Auto parts retailer AutoZone Inc., was accused last Friday of violating federal law for allegedly implementing a nationwide attendance policy that failed to accommodate certain disability-related absences. This the fourth workplace disability discrimination lawsuit the Equal Employment Opportunity Commission has filed against the company in recent years.
In the latest case, the EEOC said that from 2009 until at least 2011, AutoZone assessed employees’ nationwide points for absences, without permitting any general exception for disability-related absences, with 12 points resulting in termination. As a result, the EEOC said in a statement, qualified employees with disabilities with “even modest” numbers of disability-related absences were fired in violation of the Americans with Disabilities Act. These included one Illinois employee with diabetes who had to leave work early occasionally because of insulin reactions, and who was fired because of his attendance points.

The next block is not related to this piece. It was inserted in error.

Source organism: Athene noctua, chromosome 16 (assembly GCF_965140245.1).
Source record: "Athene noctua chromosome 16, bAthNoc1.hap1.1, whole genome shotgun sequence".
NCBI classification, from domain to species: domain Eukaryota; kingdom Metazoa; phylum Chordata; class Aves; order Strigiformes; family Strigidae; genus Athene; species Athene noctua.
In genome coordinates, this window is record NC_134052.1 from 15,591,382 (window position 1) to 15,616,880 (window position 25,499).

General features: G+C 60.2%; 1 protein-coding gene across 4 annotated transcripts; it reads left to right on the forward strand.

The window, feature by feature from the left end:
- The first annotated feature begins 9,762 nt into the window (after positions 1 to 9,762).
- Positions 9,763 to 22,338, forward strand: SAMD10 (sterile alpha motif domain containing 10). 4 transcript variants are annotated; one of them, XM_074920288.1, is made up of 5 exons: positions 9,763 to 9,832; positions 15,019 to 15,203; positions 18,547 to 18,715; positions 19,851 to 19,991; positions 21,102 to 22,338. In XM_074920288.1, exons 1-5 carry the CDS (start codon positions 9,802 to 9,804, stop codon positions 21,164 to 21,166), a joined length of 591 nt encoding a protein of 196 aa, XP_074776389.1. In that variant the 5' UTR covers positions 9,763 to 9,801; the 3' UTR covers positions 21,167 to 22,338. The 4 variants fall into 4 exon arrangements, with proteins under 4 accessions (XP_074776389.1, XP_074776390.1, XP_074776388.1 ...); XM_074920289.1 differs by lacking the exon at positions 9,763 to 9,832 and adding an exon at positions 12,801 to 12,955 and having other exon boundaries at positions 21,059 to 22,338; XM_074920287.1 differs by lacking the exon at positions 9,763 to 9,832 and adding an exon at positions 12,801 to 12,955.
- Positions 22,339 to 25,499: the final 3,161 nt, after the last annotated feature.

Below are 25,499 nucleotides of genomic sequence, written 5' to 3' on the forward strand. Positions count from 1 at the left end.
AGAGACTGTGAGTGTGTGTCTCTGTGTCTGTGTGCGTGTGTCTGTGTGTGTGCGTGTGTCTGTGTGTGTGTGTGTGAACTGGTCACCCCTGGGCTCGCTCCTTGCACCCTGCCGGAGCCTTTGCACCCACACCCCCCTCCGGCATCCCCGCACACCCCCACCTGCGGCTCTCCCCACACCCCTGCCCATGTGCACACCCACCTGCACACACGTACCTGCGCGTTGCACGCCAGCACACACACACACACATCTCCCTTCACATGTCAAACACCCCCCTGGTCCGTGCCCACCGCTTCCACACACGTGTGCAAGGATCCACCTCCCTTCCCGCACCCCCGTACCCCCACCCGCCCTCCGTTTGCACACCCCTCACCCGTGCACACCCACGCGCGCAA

EEOC’s lawsuit also alleges that another employee was discharged in retaliation for complaining about the policy and filing a charge with the EEOC.
Providing reasonable accommodations for qualified people with disabilities “has been the law of the land for over two decades,” John Hendrickson, regional attorney for the EEOC’s Chicago district, said in the statement. “So it is especially disappointing any time a huge national employer with tens of thousands of employees repeatedly engages in unlawful discrimination against individuals with disabilities and declines to share responsibility for maintaining a level playing field for disabled American workers.”
Rigid attendance policy that doesn’t account for an employee’s specific medical condition and disability continues to be one of the more common reasons for filing wrongful termination lawsuits based on disability discrimination. Both ADA and California FEHA provide that an employer has an obligation to engage in an individualized assessment of a qualifying disabled employees job duties and limitations. “Individualized” often doesn’t go together with “rigid” leave or attendance policies.